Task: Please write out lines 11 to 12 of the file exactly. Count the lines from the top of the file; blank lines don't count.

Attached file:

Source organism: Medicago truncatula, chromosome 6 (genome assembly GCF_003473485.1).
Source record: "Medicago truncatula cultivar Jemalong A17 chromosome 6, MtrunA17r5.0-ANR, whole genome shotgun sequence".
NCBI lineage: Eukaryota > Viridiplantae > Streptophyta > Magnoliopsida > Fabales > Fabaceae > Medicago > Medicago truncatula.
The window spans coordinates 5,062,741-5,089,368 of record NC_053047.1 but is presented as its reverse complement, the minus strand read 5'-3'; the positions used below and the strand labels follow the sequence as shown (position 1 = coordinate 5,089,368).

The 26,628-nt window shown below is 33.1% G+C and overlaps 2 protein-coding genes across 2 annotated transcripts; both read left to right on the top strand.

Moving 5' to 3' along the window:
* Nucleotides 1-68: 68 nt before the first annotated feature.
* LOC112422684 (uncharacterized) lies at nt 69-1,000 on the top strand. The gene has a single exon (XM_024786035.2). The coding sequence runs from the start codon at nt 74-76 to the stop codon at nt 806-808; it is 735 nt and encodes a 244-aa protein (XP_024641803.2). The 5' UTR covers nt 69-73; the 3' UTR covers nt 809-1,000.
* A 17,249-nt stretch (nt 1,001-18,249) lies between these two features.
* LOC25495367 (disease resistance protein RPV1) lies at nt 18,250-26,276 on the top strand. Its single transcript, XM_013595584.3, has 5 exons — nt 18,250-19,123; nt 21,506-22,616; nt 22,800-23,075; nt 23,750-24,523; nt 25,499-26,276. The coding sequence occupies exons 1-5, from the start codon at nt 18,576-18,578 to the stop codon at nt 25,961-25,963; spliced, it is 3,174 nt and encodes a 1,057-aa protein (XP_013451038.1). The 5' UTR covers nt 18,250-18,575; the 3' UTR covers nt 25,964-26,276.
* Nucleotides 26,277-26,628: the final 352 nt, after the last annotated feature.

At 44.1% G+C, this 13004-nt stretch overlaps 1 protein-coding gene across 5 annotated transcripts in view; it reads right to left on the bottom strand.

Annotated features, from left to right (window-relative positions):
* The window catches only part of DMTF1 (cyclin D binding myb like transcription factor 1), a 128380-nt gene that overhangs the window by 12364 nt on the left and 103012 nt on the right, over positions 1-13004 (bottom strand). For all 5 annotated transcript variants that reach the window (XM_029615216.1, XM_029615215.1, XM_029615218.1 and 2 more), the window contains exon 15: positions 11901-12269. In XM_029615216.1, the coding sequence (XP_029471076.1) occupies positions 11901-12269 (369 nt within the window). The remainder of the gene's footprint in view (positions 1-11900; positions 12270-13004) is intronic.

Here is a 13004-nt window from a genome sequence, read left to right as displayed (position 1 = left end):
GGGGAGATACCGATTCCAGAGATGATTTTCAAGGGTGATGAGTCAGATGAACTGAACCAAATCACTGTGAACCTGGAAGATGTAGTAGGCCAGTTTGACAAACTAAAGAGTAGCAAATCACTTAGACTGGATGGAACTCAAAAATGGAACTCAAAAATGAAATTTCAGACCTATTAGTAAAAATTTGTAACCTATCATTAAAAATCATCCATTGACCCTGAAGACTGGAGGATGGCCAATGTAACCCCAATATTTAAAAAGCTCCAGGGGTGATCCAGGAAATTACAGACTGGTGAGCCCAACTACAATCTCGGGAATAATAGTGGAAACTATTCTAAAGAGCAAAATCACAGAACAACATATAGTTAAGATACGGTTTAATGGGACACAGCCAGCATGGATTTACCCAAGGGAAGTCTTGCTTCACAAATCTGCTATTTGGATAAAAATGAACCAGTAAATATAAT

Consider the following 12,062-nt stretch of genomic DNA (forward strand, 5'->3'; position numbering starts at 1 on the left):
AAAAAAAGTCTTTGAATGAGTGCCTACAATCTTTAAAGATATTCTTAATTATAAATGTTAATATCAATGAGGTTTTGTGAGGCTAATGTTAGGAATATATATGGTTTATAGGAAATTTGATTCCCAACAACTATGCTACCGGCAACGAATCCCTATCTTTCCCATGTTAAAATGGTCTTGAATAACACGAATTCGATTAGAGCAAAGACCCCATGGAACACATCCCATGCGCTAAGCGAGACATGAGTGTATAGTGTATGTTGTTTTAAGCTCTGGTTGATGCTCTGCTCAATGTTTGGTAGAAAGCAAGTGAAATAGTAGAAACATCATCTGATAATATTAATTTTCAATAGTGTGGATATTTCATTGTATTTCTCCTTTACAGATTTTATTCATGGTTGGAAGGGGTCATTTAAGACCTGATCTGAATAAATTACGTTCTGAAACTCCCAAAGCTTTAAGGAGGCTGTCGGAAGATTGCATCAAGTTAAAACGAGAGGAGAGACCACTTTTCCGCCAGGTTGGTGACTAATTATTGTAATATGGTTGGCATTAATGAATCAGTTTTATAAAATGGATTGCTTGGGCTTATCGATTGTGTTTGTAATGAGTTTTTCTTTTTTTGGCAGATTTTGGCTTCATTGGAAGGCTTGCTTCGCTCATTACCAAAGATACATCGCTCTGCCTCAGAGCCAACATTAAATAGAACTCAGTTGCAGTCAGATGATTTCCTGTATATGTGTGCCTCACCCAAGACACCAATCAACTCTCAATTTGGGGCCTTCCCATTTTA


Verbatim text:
* Nucleotides 26,277-26,628: the final 352 nt, after the last annotated feature.

At 44.1% G+C, this 13004-nt stretch overlaps 1 protein-coding gene across 5 annotated transcripts in view; it reads right to left on the bottom strand.